Other passages in the skull base are the foramen ovale, the foramen spinosum and the foramen lacerum for important nerve cords as well as the porus acusticus internus for the auditory canal and the foramen alar caudale for the arteria maxillaris.

Diseases

A fracture of the base of the skull is a serious disease of the base of the skull . This results in fractures in the anterior, middle, or posterior cranial fossa. The frontobasal ( nose and base of skull) and laterobasal ( ear and base of skull) fractures are the most common.

Cerebral fluid and blood typically leak from the nose and ear. Due to the actual trauma or bleeding into the brain, clouding of consciousness and neurological deficits occasionally occur. Since many nerves pass through small openings in the base of the skull, they can become trapped. This can result in paralysis and sensory loss. A skull base fracture is a highly life-threatening condition whose outcome is unpredictable. However, there are also diseases at the base of the skull that are characterized by space-occupying growth processes in this area. Most are benign skull base tumors.

Despite their benign nature, these tumors can cause significant symptoms. They are able to destroy the bony structures at the base of the skull and grow around the cranial nerves or blood vessels. When cranial nerves are affected, symptoms such as visual disturbances , disturbances in smell and taste , paralysis of facial muscles , facial pain or numbness in parts of the face, and hearing loss may occur. Furthermore, it can also lead to tinnitus , dizziness , swallowing disordersor weakness of the muscles of the face, head and shoulders. Tumors at the base of the skull are not always responsible for these symptoms. Inflammation and injuries in this area are also possible causes.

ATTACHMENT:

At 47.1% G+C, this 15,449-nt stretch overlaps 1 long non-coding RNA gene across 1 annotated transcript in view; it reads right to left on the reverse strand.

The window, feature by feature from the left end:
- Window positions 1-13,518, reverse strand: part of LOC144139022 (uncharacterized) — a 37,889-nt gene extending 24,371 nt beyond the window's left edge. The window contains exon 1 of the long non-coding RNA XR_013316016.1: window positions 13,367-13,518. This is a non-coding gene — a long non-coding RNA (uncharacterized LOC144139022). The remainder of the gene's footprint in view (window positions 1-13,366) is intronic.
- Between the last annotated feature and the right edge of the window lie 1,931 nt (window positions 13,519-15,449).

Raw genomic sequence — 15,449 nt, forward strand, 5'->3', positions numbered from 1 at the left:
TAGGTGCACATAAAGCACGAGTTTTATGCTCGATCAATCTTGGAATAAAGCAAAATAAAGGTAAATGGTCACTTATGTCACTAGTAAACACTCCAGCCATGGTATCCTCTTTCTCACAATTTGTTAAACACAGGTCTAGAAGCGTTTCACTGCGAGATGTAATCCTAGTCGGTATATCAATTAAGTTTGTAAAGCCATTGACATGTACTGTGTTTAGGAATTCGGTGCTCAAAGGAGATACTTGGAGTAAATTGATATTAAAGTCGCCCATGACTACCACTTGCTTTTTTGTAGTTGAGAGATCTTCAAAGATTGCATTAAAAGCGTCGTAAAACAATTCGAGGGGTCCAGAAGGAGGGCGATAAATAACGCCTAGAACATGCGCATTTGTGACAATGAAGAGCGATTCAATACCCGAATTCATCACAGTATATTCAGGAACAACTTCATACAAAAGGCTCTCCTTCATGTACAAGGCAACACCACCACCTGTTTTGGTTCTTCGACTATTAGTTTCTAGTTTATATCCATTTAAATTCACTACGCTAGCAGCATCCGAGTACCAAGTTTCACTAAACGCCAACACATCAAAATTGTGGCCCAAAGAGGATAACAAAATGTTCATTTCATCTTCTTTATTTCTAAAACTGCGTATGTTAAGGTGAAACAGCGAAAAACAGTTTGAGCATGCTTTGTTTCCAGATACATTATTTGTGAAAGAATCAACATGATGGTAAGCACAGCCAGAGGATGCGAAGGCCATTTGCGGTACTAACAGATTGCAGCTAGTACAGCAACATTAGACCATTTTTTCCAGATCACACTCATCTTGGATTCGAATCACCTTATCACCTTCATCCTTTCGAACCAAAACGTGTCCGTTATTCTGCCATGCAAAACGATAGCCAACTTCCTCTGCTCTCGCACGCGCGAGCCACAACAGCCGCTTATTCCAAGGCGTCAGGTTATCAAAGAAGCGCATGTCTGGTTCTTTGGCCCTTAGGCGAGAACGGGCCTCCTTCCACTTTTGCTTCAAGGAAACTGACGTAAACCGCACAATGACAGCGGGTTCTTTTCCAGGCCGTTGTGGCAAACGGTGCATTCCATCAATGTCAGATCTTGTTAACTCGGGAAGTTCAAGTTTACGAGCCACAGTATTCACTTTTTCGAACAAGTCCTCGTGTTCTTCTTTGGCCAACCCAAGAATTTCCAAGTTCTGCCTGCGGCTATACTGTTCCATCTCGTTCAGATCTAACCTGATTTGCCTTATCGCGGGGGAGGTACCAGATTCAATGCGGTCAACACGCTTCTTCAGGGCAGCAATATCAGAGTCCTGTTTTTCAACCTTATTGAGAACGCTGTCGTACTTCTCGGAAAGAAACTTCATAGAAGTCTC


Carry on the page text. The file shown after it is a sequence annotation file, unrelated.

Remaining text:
The examination is carried out using imaging methods such as MRI or CT . In the event of injuries, immediate action must be taken. The benign tumors should only be treated surgically if the quality of life is severely restricted. Sometimes anti-growth drugs can stop the tumor from growing.

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Hello! I am Lisa Newlon, and I am a medical writer and researcher with over 10 years of experience in the healthcare industry. I have a Master’s degree in Medicine, and my deep understanding of medical terminology, practices, and procedures has made me a trusted source of information in the medical world.